Monday, November 24, 2008

The Complete 15 Minute Gourmet, Paulette Mitchell

Tuesday, 11/25
The Complete 15 Minute Gourmet, Paulette Mitchell

Paulette Mitchell is the author of 13 cookbooks and is known globally for her quick-to-prepare recipes with gourmet flair. She has been recognized for her award-winning 15-Minute Gourmet cookbook and is a spokesperson, freelance writer, culinary speaker, cooking instructor, and television personality. Paulette is an avid world traveler and is most inspired by diverse cultures and flavors both near and far.

Paulette Mitchell provides the solution; her speedy meals are simple enough that even a novice can prepare them for the family on a busy weeknight. She also makes it possible to create sophisticated gourmet dishes to please the palates of discriminating guests – all in 15 minutes or less.

Click here to purchase the book.


Spanish Garlic Shrimp with Sherry

Serve these succulent shrimp piping hot as a light entrée with rice or at room temperature as part of an array of tapas, with lots of crusty bread for dipping in the delectable juices. For traditional Spanish flavoring, in place of the paprika use pimentón, a smoked and dried pepper powder. To preserve its color and vibrant flavor, all paprika should be stored in a cool, dark place for no longer than 6 months.

Makes 4 servings

2 tablespoons olive oil
1/2 cup coarsely chopped onion
6 garlic cloves, thinly sliced
12 ounces medium (26 to 30 count) shrimp, peeled and deveined
1/2 teaspoon paprika or Spanish pimentón
1/4 teaspoon ground cumin
1/3 cup dry sherry
1 tablespoon fresh lemon juice
1/4 teaspoon red pepper flakes or to taste
Salt to taste
Finely chopped fresh flat-leaf parsley for garnish

Heat the oil in a large sauté pan over medium heat. Add the onion and garlic; cook, stirring constantly, for 15 seconds.

Add the shrimp, paprika, and cumin; cook, stirring constantly, for 1 minute. Stir in the sherry, lemon juice, red pepper flakes, and salt. Continue to stir for 1 minute or until the shrimp turn pink.

Transfer the shrimp and all juices to a serving dish or shallow bowls and garnish with parsley.

Mediterranean Seafood Stew

All around the Mediterranean, fish soups are made from the day’s catch, and each region has its own different and wonderful variation. Traditionally, fish heads are simmered in seasoned water to make fish stock; but, for quicker preparation, I substitute canned chicken broth. Also, to speed things up, I ask the fishmonger remove the fish skin for this stew, which is elegant enough to serve to your most discriminating holiday guests.

Makes 4 servings (6 cups)

2 tablespoons olive oil
1 cup finely chopped onion
1 carrot, finely chopped
2 teaspoons minced garlic
1/4 teaspoon saffron threads, crushed, or more to taste
1 tablespoon hot water
2 (14-ounce) cans reduced-sodium chicken broth
1 (14-ounce) can diced tomatoes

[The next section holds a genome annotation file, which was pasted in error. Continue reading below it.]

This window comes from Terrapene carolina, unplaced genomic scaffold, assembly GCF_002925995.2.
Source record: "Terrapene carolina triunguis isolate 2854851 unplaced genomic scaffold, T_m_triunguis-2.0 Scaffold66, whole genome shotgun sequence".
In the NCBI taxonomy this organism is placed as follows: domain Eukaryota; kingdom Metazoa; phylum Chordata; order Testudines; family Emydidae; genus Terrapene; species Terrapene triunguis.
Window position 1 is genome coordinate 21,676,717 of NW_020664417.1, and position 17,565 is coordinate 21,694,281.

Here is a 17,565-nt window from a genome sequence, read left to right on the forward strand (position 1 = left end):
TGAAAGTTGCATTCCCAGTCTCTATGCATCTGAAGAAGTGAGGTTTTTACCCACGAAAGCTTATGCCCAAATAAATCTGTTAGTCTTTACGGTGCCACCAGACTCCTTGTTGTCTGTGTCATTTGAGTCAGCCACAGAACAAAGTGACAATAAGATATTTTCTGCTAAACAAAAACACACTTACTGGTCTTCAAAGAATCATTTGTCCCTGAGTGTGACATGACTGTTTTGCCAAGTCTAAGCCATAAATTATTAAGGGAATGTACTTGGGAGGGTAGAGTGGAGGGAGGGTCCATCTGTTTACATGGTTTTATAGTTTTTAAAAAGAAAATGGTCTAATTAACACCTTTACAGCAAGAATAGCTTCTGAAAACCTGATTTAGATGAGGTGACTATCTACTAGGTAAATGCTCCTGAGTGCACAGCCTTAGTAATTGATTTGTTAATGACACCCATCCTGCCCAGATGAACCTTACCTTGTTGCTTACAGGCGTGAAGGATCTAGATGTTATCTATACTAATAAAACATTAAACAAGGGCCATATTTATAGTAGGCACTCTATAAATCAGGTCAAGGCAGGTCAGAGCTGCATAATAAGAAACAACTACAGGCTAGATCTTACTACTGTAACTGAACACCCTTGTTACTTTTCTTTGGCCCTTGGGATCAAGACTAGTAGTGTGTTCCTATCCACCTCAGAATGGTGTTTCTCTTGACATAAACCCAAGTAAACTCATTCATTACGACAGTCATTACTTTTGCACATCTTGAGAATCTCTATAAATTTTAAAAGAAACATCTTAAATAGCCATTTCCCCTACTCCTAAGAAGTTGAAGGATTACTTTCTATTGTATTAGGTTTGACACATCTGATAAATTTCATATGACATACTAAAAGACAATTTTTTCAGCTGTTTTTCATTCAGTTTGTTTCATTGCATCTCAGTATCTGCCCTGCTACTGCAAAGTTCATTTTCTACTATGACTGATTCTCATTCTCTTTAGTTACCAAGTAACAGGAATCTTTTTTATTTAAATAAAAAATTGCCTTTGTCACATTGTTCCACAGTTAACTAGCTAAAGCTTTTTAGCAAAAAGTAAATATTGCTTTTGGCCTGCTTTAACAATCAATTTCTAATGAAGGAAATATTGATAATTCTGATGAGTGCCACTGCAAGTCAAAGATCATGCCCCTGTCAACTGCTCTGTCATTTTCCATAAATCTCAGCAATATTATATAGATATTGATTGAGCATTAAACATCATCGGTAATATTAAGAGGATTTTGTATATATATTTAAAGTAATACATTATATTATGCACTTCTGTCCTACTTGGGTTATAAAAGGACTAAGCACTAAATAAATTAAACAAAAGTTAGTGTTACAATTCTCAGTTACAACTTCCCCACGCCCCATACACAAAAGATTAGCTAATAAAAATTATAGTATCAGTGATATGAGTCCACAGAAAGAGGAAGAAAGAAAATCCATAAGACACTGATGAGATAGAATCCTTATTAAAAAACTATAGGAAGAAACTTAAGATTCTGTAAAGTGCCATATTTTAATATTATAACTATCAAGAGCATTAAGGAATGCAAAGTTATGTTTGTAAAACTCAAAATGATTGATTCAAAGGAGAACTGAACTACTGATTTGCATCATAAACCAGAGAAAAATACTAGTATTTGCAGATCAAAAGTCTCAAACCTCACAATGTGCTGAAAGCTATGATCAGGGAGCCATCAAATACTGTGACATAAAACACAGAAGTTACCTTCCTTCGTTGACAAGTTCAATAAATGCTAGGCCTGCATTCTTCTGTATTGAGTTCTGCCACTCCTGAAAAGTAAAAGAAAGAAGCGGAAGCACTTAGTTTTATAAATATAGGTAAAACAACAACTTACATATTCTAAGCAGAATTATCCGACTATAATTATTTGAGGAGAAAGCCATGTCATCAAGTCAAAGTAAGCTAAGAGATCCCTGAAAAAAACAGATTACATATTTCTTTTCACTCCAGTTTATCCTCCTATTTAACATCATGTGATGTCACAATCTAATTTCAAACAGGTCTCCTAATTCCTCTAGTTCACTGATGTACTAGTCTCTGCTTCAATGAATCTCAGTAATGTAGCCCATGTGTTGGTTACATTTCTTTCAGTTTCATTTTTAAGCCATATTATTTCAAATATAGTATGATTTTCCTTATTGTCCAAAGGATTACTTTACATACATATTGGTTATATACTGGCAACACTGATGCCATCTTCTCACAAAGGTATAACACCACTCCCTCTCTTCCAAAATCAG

3 small red-skinned potatoes, cut into 1/2-inch cubes
1/8 teaspoon red pepper flakes, or to taste
8 ounces firm white fish (such as sea bass, mackerel, or monk fish), remove and discard skin, cut flesh into 1-inch squares
8 ounces sea scallops
Coarsely chopped fresh flat-leaf parsley for garnish

Heat the oil in a Dutch oven over medium-high heat. Add the onion, carrot, and garlic; cook, stirring occasionally, for 4 minutes or until tender.

Meanwhile, mix the saffron with the hot water. Set aside.

Pour the chicken broth and tomatoes into the Dutch oven. When the liquid comes to a boil, stir in the potatoes, red pepper flakes, and the saffron mixture. Reduce the heat to medium; cover and cook for 3 minutes or until the potatoes are nearly tender.

Stir in the fish; cook for 3 minutes. Stir in the scallops; continue to cook for 2 more minutes or
until the potatoes are tender and the fish is thoroughly cooked.

Garnish the servings with parsley.

Saffron, the yellow-orange stigma of a small purple crocus, is the world’s most expensive spice. Each flower provides only three stigma, which must be handpicked: It takes 14,000 of these to equal 1 ounce of saffron. A little goes a long way and there is no substitute for its exquisite flavor and earthy aroma. Be sure to purchase whole saffron threads. Powdered saffron loses its flavor more readily and can easily be adulterated with less expensive powders like turmeric. Heat releases the flavor, so pinch the threads between your fingers and then soak them in hot (but not boiling) water before using. Store saffron in an airtight container in a cool, dark place for up to 6 months.

Jamaican Chicken with Black Beans

Spices have played an important role in the history of the Caribbean islands beginning with Columbus, who came looking for spices when he sailed from Spain. Allspice, also known as Jamaican pepper, comes from a berry that grows on the indigenous pimento tree. Serve this aromatic dish with basmati rice for a wholesome meal the whole family will enjoy.

Makes 4 servings

1 tablespoon olive oil
12 ounces skinless, boneless chicken breasts, cut into 1-inch squares
1 cup finely chopped onion
2 teaspoons curry powder
1-1/2 teaspoons minced garlic
1 (15-ounce) can black beans, drained and rinsed
1 (14-ounce) can diced tomatoes
1 tablespoon finely chopped fresh thyme
1/2 teaspoon ground allspice
1/2 teaspoon red pepper flakes, or to taste
1/2 teaspoon pepper, or to taste
Salt to taste
Coarsely chopped fresh cilantro for garnish

Heat the oil in a large sauté pan over medium-high heat. Add the chicken, onion, curry powder, and garlic; cook, stirring occasionally, for 5 minutes or until the chicken is thoroughly cooked and the onions are tender.

Stir in the remaining ingredients. Reduce the heat to low; cover and simmer for 5 minutes or until heated through.

Garnish the servings with cilantro.

Recipes from THE COMPLETE 15-MINUTE GOURMET by Paulette Mitchell (Thomas Nelson, October 2008, $24.95)

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